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When shopping for a financial planner, it’s natural to ask, “How much do you charge?” If you expect a simple, one-sentence answer, think again.

There are many ways that advisers get paid and it can get complicated. Their fee structure reflects the type of practice they want to run and the business model that reinforces their brand.

One of the best ways to vet an adviser is to ask how they arrived at their fee structure and why they chose it. What motivates them to charge the way they do?

“Every adviser loves to argue about which way [of getting paid] is the best and which is the worst,” said Chris Cybulsky, a certified financial planner in Austin, Texas.

Many advisers base their pay on a percentage of assets under management (AUM). The percentage, traditionally 1%, often varies based on the amount of a client’s investable assets.

Other popular options include charging an hourly fee or flat per-project fee (perhaps to craft a customized financial plan). In recent years, some advisers have adopted subscription pricing that offers tiers of ongoing service with different monthly or annual retainer fees.

If you want to hire an adviser for both financial planning and investment management, you might encounter a hybrid fee structure. That means you’ll pay a percentage of AUM for portfolio management plus a flat or hourly rate for financial planning (which could include help with household budgeting, retirement planning, estate or tax planning, etc.).

More advisers are favoring this hybrid approach because it stabilizes their income when markets plummet and clients’ investable assets shrink. It also gives them flexibility to serve a broader range of clients.

For instance, many early and mid-career professionals lack significant investments to manage or their assets are tied up in a tax-advantaged retirement account like a 401(k). But they may be willing to pay an adviser a flat fee for targeted financial advice and planning.

There are also advisers who earn commissions when they buy and sell certain financial products (such as annuities or mutual funds) or insurance policies on the client’s behalf. “Fee-only” refers to advisers who do not charge commissions and generate all their income from fees.

An adviser’s fee structure is revealing in itself. Those who prefer financial planning to portfolio management tend to charge flat or per-project fees that reflect the relative complexity of the client’s needs.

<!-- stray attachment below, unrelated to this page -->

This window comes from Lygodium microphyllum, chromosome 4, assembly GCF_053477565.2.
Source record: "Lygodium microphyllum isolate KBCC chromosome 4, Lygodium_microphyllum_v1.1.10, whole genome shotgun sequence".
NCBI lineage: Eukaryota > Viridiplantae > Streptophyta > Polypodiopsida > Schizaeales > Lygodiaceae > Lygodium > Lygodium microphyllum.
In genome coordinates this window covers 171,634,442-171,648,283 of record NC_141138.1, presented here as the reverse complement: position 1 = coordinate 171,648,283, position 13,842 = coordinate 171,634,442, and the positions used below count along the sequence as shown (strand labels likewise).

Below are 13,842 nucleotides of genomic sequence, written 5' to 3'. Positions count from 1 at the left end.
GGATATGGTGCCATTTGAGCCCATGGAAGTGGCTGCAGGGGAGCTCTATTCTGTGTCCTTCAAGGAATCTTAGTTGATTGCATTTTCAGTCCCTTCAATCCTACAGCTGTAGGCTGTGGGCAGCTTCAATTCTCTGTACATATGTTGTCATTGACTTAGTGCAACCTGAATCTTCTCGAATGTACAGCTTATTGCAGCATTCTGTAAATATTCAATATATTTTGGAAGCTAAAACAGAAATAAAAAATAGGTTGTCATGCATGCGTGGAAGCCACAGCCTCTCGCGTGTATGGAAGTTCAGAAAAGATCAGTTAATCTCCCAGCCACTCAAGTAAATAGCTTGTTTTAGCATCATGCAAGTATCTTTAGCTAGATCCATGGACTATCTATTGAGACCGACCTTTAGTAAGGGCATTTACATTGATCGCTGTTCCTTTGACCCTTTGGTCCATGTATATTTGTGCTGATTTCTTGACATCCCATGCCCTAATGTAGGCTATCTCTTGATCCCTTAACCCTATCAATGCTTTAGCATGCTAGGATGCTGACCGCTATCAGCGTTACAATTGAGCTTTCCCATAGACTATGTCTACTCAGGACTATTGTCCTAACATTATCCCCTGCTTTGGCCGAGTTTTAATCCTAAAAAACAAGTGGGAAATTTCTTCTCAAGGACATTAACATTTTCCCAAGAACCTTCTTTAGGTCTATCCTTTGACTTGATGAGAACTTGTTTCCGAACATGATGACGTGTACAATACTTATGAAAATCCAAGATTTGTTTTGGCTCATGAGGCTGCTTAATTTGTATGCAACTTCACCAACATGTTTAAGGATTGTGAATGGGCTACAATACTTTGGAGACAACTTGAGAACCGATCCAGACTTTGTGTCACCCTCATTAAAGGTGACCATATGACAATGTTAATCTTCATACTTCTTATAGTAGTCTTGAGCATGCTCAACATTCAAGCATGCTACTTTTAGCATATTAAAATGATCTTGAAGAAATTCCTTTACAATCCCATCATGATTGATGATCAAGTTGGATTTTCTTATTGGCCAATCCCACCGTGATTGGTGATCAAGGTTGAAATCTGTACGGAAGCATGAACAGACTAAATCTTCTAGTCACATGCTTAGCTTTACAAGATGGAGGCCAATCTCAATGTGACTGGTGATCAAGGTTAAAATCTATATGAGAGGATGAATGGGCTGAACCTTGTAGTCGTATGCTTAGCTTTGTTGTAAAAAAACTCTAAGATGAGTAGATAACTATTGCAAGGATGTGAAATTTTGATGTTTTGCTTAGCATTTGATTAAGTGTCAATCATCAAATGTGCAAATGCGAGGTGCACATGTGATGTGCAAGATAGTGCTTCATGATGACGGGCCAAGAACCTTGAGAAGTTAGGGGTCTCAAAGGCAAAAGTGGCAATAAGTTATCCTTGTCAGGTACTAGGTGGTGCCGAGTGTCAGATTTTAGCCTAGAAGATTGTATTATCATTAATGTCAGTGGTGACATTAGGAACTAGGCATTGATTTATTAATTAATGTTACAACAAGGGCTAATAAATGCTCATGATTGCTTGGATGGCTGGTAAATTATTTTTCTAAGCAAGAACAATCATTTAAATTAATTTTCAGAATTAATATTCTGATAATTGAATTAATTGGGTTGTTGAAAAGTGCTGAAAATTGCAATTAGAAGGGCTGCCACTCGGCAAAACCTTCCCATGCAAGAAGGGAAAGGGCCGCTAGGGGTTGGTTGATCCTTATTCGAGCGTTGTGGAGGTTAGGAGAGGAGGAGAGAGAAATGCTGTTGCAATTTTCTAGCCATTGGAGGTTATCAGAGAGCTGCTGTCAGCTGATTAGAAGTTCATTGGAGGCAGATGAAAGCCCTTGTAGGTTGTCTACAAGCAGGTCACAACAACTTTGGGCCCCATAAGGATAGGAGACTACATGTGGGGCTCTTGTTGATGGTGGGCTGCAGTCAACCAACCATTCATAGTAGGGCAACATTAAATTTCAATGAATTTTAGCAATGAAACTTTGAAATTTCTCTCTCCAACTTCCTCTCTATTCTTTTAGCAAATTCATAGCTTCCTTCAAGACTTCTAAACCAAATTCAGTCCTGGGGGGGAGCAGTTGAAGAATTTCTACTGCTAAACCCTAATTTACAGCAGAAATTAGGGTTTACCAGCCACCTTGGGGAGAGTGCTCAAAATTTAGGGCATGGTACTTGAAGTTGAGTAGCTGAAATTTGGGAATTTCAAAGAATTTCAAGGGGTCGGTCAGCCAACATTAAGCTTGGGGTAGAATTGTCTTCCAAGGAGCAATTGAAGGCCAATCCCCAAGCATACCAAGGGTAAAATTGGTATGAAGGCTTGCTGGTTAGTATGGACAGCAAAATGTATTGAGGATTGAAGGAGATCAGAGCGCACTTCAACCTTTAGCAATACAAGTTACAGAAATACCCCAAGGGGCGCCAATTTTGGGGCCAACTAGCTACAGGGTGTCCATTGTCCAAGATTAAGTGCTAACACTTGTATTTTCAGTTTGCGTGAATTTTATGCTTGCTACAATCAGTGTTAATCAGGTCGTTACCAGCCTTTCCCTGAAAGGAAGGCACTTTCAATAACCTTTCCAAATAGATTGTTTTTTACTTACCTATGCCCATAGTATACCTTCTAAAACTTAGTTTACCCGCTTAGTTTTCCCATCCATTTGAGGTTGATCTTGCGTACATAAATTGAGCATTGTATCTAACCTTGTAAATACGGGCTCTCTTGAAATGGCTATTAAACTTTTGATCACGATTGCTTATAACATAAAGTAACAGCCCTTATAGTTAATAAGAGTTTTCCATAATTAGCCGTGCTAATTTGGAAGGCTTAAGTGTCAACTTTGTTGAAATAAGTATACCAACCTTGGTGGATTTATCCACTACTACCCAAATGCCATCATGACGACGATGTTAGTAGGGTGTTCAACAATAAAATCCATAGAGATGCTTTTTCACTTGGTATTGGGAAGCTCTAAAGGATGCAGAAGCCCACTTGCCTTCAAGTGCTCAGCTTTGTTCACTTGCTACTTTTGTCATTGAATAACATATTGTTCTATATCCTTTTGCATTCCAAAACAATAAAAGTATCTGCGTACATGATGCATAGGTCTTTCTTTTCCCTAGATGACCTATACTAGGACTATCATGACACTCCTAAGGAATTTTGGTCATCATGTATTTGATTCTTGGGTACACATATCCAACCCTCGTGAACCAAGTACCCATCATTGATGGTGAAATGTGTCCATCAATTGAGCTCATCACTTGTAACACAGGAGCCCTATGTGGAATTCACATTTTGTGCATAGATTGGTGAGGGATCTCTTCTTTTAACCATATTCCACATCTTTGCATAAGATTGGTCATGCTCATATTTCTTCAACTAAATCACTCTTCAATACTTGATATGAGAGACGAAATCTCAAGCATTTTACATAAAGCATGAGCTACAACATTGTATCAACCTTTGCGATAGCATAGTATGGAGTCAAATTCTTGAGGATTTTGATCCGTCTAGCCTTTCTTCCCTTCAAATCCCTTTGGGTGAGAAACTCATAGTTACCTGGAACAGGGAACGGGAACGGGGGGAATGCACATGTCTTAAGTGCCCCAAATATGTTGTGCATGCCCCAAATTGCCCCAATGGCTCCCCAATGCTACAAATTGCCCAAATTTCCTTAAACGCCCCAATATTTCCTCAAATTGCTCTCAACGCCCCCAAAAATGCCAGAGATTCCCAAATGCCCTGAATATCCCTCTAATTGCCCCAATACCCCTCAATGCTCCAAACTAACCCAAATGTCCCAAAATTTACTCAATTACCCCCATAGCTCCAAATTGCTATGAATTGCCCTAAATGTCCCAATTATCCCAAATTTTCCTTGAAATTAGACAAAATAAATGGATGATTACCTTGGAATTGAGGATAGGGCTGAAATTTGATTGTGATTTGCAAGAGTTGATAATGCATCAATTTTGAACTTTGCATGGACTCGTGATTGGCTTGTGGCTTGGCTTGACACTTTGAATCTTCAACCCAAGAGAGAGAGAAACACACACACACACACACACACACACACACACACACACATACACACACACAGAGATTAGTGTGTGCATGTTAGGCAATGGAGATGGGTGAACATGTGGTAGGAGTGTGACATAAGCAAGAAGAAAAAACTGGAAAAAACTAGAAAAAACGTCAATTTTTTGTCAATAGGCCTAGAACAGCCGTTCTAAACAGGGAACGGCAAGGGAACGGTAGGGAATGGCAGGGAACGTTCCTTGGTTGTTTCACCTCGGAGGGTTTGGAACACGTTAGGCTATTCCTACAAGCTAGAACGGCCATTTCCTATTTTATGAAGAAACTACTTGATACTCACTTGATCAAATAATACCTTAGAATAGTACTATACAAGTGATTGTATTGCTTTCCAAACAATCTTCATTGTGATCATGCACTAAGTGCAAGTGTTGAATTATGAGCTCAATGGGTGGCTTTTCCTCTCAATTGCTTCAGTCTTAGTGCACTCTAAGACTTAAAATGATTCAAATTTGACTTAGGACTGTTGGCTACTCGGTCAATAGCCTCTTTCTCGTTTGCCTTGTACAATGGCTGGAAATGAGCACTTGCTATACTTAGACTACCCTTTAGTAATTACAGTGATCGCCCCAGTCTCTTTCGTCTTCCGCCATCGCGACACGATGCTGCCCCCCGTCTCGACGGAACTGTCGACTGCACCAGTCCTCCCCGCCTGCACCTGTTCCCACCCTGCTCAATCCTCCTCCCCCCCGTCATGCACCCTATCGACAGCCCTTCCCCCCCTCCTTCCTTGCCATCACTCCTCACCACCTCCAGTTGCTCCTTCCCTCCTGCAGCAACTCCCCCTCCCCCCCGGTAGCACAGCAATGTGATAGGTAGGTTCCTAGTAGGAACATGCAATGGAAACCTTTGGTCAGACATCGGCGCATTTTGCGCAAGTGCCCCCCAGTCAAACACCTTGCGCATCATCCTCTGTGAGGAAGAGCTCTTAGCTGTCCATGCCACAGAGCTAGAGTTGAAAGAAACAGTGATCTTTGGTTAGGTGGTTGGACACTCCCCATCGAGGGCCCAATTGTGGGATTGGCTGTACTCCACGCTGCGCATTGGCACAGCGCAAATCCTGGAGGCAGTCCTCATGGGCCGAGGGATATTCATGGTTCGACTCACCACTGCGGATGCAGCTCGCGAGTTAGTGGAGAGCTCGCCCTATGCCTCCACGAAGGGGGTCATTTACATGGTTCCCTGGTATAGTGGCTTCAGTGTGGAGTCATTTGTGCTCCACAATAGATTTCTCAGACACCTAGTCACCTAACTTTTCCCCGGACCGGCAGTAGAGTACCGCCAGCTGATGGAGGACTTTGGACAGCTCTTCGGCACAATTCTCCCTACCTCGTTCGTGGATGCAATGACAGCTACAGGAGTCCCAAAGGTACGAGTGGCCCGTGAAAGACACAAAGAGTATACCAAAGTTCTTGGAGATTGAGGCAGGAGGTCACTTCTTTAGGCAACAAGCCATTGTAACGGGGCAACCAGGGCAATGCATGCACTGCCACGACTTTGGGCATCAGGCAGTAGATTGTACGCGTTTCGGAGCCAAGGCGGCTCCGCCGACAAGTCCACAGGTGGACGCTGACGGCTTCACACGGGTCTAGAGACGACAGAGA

“You can tell how they think about the value of their service offering from the clarity and logic of how they present their fees,” said Sara Grillo, a New York City-based marketing consultant. “If they say they’re focused on financial planning, yet they are charging a fee on assets under management, you should be skeptical of any claims that the planning is robust.”

Indeed, it may indicate that the adviser wants to oversee as much of your assets as possible. The more assets you transfer to the adviser’s firm, the higher the adviser’s AUM fee.

“Their main concern might be to grow your assets and make sure those assets stay with them,” Grillo said. “I’m an advocate for flat fees because they promote more clarity and transparency.”

Advisers who work for big financial services companies are more apt to charge for AUM or collect commissions for selling specific products. That’s not necessarily a red flag: You can benefit if you want active investment management and the firm boasts top asset managers, proprietary research or access to alternative investments that can diversify your portfolio.

“If advisers charge an hourly rate or use a flat-fee model, they’re probably a smaller firm or sole practitioner,” said DJ Hunt, a certified financial planner in Melbourne, Fla. “So you may not get staff, just one set of eyes on everything.”

Know what you want

As long as you don’t need investment management — either because you’re a do-it-yourself investor or you don’t have much investable assets — then paying fees solely for financial planning expertise can make sense.

It’s easier to evaluate an adviser’s pricing if you know what you need from the outset. Asking a wealth manager to take your $300,000 or $1 million portfolio and make investment decisions that produce reasonable returns and reflect your risk tolerance is one thing. But if you’re more intent on learning whether to rent or buy a home, how to save for a child’s tuition or how to tell if you can afford to retire, you’re better off paying a fee for a skilled, credentialed financial planner.

“Assessing your needs can get tricky,” Hunt said. “When you first meet with an adviser, you may think you need help in just one area. That can lead to a broader discussion of other interrelated needs. Then you say, ‘I hadn’t thought of that’ and you realize it’s just the tip of the iceberg as your needs expand.”

More:  Saving too little? Spending too much? How to know if your money worries are rational (or not).

Also read: How AI will change the ways financial advisers manage your money

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